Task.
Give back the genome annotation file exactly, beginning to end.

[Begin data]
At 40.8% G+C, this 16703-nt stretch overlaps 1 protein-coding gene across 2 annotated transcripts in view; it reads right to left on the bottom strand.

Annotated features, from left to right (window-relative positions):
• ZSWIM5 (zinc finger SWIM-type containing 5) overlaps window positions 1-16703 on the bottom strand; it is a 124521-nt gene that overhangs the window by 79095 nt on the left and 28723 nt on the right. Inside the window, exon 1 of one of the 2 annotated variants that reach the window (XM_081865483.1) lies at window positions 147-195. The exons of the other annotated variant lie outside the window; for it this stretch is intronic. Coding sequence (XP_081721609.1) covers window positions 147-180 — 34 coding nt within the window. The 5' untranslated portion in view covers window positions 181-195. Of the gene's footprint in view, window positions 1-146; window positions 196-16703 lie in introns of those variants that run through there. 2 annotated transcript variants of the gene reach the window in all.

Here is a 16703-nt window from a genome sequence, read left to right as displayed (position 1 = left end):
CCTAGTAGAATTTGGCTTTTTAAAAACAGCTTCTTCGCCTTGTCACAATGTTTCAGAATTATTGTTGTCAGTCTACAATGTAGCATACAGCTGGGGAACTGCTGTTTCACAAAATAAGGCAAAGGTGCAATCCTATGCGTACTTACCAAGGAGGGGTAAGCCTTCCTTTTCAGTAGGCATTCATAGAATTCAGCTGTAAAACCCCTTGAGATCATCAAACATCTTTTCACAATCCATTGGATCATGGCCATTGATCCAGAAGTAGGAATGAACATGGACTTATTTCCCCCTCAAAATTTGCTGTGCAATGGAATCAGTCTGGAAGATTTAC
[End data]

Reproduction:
At 40.8% G+C, this 16703-nt stretch overlaps 1 protein-coding gene across 2 annotated transcripts in view; it reads right to left on the bottom strand.

Annotated features, from left to right (window-relative positions):
• ZSWIM5 (zinc finger SWIM-type containing 5) overlaps window positions 1-16703 on the bottom strand; it is a 124521-nt gene that overhangs the window by 79095 nt on the left and 28723 nt on the right. Inside the window, exon 1 of one of the 2 annotated variants that reach the window (XM_081865483.1) lies at window positions 147-195. The exons of the other annotated variant lie outside the window; for it this stretch is intronic. Coding sequence (XP_081721609.1) covers window positions 147-180 — 34 coding nt within the window. The 5' untranslated portion in view covers window positions 181-195. Of the gene's footprint in view, window positions 1-146; window positions 196-16703 lie in introns of those variants that run through there. 2 annotated transcript variants of the gene reach the window in all.

Here is a 16703-nt window from a genome sequence, read left to right as displayed (position 1 = left end):
CCTAGTAGAATTTGGCTTTTTAAAAACAGCTTCTTCGCCTTGTCACAATGTTTCAGAATTATTGTTGTCAGTCTACAATGTAGCATACAGCTGGGGAACTGCTGTTTCACAAAATAAGGCAAAGGTGCAATCCTATGCGTACTTACCAAGGAGGGGTAAGCCTTCCTTTTCAGTAGGCATTCATAGAATTCAGCTGTAAAACCCCTTGAGATCATCAAACATCTTTTCACAATCCATTGGATCATGGCCATTGATCCAGAAGTAGGAATGAACATGGACTTATTTCCCCCTCAAAATTTGCTGTGCAATGGAATCAGTCTGGAAGATTTAC